What No Woman Should Ever Give Advice to Her Husband On

couple arguing in carIf only men would listen to our advice and follow all of it -- what a world this would be, right? Less war, better decor, and fewer pleated pants. But it's not like they never listen to us. We asked a few men what kinds of advice the do like to get from the women in their lives -- and what advice they're just going to pretend they didn't hear.


Don't give men advice on these.

1. Directions. "Do not want advice on directions. Ever," says Jordan F. of Clifton, New Jersey. "I'd rather use the North Star." Almost every guy mention directions. 

2. Anything they already consider themselves an expert on. For Ed of Sacramento that means cooking. He says he doesn't like being "micromanaged" on that. (Who us, micromanage?!?)

More from The Stir: 12 Things Women Should Never Take Their Husband's Advice On

Do give men advice on these.

1. Clothing and style. This one comes up a lot. "Clothes advice is good, as long as it's before I show up dressed already," says Jordan. "It's annoying to show up and get the look like, 'oh, that's what you wore?'"

Jeff from Los Angeles says he leaves aesthetic choices up to his wife "given that I'm married to a designer." J.T., also from Los Angeles, says he wants to know things like whether or not he looks good in a goatee.

2. Sex. They all want to know what we like in bed. Related to that (we're assuming), Jeff says, "Most important advice we can get is about what we really don't know. What makes them tick?"

3. Things they need help with. Work problems, bad habits they want to change, important decisions -- these are the things they want our advice on. In fact, ideally it's not even about giving advice; It's more about working things out together as partners.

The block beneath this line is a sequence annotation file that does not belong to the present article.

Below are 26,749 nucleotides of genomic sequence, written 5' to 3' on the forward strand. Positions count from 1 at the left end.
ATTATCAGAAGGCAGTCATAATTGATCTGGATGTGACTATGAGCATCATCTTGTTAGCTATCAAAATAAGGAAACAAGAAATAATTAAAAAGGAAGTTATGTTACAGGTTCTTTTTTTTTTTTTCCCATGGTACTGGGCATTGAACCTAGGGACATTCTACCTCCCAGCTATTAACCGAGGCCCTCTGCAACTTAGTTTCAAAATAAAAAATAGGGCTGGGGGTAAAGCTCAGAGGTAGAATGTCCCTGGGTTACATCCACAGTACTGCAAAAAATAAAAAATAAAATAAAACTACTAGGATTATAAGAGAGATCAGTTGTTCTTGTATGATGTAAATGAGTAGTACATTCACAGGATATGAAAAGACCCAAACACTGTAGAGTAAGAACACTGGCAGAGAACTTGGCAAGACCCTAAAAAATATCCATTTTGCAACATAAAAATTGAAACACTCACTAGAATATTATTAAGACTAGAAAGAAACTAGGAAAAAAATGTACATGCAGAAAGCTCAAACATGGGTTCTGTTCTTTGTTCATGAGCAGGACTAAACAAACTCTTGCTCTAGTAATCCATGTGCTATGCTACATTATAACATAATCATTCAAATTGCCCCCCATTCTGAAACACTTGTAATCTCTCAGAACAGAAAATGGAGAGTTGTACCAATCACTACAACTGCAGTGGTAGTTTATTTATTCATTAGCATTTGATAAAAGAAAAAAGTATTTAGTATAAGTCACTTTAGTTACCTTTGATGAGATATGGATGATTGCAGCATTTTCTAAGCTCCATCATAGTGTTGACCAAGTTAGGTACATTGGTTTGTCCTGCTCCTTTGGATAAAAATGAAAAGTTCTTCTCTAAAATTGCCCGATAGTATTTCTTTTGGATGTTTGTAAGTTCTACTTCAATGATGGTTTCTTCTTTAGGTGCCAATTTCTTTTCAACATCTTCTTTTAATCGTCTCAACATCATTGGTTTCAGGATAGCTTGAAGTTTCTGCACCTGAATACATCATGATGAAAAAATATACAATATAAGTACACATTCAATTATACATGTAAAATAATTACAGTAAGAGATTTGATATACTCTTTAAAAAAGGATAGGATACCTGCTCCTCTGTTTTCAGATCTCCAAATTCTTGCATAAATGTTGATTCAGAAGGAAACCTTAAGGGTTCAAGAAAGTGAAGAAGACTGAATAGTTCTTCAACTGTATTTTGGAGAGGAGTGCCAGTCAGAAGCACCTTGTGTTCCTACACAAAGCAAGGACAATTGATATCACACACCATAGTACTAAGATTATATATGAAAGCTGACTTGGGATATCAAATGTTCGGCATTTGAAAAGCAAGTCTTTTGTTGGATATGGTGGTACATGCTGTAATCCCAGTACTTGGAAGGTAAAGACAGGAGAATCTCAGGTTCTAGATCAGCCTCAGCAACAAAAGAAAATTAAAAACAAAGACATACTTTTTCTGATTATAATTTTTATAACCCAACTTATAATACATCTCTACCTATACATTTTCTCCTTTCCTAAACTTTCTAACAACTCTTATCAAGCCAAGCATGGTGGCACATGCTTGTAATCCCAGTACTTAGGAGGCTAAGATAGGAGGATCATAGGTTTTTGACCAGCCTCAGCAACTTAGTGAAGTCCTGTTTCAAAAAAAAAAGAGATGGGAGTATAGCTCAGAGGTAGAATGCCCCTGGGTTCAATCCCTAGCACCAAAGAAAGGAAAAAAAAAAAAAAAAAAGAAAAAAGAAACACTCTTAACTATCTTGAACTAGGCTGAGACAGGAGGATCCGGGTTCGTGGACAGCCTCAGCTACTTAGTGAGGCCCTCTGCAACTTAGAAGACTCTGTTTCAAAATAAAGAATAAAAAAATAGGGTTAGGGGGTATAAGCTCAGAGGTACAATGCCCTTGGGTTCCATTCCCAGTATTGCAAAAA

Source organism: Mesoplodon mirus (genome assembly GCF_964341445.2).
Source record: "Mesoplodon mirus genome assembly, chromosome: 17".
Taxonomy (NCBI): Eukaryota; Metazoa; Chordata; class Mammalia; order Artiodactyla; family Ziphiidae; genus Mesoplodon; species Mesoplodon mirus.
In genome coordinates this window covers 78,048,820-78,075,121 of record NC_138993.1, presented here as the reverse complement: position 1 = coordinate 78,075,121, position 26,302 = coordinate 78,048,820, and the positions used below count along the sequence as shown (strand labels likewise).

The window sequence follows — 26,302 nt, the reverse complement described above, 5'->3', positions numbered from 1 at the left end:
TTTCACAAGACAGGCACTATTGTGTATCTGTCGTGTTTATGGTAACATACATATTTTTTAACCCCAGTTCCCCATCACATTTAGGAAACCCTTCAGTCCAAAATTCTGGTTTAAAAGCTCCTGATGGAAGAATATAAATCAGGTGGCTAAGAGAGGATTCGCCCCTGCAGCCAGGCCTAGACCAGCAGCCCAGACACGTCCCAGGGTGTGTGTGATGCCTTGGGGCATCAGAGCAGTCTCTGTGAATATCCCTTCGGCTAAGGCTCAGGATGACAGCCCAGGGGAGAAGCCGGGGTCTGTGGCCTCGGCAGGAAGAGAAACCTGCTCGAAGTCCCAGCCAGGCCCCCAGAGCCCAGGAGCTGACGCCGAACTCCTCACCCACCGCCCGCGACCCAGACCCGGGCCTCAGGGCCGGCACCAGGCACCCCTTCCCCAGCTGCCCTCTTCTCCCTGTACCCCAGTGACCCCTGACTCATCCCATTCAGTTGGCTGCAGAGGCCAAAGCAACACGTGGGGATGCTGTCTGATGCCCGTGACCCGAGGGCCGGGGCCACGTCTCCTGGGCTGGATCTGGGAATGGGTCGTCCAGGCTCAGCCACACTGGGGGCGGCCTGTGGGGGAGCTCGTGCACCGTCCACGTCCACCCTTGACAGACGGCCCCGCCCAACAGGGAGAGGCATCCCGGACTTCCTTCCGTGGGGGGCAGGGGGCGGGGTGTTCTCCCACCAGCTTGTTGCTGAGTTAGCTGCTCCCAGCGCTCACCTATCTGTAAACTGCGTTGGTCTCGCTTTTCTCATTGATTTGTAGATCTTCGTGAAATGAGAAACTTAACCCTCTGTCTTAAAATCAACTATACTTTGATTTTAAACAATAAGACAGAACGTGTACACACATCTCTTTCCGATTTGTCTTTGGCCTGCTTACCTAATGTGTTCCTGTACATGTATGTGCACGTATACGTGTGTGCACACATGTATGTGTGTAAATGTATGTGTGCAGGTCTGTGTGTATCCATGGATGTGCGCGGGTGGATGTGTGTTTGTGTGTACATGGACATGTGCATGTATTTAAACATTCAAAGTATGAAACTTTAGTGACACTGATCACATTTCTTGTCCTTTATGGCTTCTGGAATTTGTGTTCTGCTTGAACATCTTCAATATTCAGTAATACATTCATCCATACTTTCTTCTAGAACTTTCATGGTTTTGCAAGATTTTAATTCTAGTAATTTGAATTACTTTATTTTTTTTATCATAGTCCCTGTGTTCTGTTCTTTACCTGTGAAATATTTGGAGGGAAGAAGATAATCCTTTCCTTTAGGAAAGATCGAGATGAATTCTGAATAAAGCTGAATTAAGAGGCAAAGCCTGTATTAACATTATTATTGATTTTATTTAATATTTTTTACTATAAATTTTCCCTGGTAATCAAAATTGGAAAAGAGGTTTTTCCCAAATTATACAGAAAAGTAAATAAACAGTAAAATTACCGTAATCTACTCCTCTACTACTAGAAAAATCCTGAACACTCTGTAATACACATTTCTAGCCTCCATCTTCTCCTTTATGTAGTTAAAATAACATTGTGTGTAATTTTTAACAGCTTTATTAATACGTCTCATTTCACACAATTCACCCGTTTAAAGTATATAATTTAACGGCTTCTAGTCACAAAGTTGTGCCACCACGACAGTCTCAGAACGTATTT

4. Big picture stuff. Men seem to be comfortable with advice when it's delivered as a general philosophy rather than a specific critique. Scott in Basel, Switzerland says the best advice he ever got from his wife was, "Don't let your anger get in front of your rational brain." A.K. of New York still remembers this gem from a former girlfriend: "You only grow when you move outside your comfort zone." Being inspired can often be more motivating than being told what to do.

I should point out that almost as important as what we give advice on is how that advice is delivered. "It should be done quietly and privately if possible," says David or Portland, Oregon "Not in a public, shaming manner." "What it boils down to is how that advice is communicated," says A.K. "It's better when it's in a collaborative fashion, not a me versus you way, or with a 'you need to fix this' kind of attitude, but more in a 'hey, this is what I noticed and this is how I feel about it' way."

How does your husband or partner feel about your advice?


Image via Photographee.eu/Shutterstock





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